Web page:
- Spaghetti - Be it ever so humble, this classic noodle shape holds on to the sauce perfectly.
- Olive Oil - Just a touch of extra virgin to sauté the mushrooms, otherwise they would soak up too much of that beautiful rendered bacon fat.
- Pecorino Romano - Like I said above, feel free to substitute any hard cheese really, but this sharp sheep's milk cheese really is worth the splurge, in our opinion. Grate this fresh, please. It really makes a huge difference.
- Garlic - What??? Yes, we Americans like our sautéed mushrooms with a little garlic typically.
See recipe card for quantities.
Step One - Sauté Mushrooms
After heating a skillet over high heat, add the olive oil, followed by the mushrooms.
Allow them to cook just long enough that they start to release some moisture.
Add the minced garlic and toss through.
Once the mushrooms are just becoming wilted, about 10 minutes from the beginning, set aside on the lowest burner setting before beginning the rest of the recipe.
Step Two - Render the Bacon
Over medium low heat, cook the bacon pieces, occasionally stirring to cook evenly.
When the bacon is fully rendered, the fat will begin to foam a little, like this, (about 10 minutes).
Step Three - Boil Pasta, Make Egg mixture
Remove bacon pieces and drain on paper towels to allow to crisp. Boil the water and start the spaghetti.
Combine the eggs, yolks, ¾ of the cheese, and the black pepper in a bowl
Step Four - Temper the Egg Mixture
Whip the egg mixture to fully mix.
Return the bacon fat skillet to a low burner just as the pasta is al dente. Add about 4 ounces of pasta water to the egg mix, and whisk to temper a little.
Step Five - Add Pasta to Eggs
These next steps all have to come together rather quickly, so as not to curdle the eggs. Add the egg mixture to the bacon skillet, and fish the cooked pasta from the water with tongs, so as to reserve the starchy water to thin the sauce as needed during this process.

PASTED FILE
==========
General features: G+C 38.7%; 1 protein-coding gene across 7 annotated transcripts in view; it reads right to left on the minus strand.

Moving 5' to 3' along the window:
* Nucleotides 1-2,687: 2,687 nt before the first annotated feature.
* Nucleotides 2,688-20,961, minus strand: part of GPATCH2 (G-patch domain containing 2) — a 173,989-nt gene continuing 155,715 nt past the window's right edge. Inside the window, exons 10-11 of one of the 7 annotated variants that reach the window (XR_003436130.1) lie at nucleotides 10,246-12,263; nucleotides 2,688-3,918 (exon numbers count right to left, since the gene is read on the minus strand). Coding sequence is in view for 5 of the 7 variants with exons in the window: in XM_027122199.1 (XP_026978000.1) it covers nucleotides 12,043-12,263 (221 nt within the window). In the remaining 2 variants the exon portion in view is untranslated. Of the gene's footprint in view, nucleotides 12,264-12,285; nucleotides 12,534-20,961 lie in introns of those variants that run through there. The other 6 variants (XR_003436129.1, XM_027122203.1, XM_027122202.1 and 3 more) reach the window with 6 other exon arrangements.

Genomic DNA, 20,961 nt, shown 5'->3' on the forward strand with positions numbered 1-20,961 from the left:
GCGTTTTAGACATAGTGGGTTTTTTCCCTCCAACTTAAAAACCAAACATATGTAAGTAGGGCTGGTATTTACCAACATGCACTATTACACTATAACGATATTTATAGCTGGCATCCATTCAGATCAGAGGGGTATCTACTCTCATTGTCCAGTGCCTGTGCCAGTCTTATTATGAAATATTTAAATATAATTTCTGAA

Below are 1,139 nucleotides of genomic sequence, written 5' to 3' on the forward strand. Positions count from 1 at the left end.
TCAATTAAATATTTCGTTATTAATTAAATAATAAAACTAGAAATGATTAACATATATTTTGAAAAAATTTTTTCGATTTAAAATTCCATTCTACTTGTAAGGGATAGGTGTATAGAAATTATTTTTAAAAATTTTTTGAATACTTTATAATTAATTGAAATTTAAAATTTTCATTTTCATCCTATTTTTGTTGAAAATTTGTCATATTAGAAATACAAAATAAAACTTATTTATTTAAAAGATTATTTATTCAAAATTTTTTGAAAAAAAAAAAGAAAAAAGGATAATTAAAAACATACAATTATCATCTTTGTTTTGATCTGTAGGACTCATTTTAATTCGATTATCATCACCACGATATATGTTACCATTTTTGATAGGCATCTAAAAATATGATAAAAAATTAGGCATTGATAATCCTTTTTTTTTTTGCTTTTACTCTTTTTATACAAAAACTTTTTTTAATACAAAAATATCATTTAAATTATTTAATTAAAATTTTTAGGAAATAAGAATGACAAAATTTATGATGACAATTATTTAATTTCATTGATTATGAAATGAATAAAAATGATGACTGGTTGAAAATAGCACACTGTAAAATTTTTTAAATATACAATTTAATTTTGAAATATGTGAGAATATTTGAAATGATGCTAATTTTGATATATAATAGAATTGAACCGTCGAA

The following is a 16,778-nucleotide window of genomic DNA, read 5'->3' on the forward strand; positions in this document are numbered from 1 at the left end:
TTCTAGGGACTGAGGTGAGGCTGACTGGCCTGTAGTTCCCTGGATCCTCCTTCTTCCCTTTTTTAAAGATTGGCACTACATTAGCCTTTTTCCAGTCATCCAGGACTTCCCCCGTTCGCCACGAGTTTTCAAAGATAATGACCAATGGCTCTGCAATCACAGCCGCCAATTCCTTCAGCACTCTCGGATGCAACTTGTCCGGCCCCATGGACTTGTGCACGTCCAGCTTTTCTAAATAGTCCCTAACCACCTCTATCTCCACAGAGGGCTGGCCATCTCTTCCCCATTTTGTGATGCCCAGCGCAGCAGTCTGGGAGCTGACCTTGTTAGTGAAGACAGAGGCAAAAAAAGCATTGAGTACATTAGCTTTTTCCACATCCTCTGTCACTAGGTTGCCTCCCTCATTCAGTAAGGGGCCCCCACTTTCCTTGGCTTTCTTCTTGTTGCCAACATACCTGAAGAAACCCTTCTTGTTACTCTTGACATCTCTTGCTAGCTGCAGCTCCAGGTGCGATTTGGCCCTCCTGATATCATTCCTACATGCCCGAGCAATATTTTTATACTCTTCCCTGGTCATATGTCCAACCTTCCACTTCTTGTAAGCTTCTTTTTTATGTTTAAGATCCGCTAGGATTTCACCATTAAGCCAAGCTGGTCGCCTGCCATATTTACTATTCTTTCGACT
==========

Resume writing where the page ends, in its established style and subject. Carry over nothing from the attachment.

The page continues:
Add the hot spaghetti to the eggs. Do not try to drip a lot of the water from the pasta, as the water will help the sauce to remain fluid.
Step Six - Toss the Pasta with the Egg, Forming the Sauce
Add the pasta bit by bit, until you have it all in the pan, stirring it around in the process.
Once the sauce resembles the consistency of heavy cream, add a touch more pepper.
Step Seven - Final Touches
Here we see the coated noodles.
Add the reserved bacon and cheese, place the mushrooms on top after plating.
This recipe has a reputation of being less than easy, as using egg as a binder can be a little tricky. Here's how you do this like a pro ; get everything together in advance, and read the recipe until you completely understand each step. Once you get past rendering the bacon, the steps after that need to be executed quickly, and without hesitation, or the egg sauce may become overcooked. Once you have everything laid out in front of you, it doesn't hurt to even rehearse what moves you will make, just to make sure that it will go smoothly.
Spaghetti Carbonara with Bacon and Cremini Mushrooms
- 1 Cutting Board
- 1 knife
- 1 Mixing Bowl
- 1 paper towel
- 1 Saucepan large (2 gallon)
- 1 tongs
- 2 sauté pan
- 1 cheese grater
- 1 pepper mill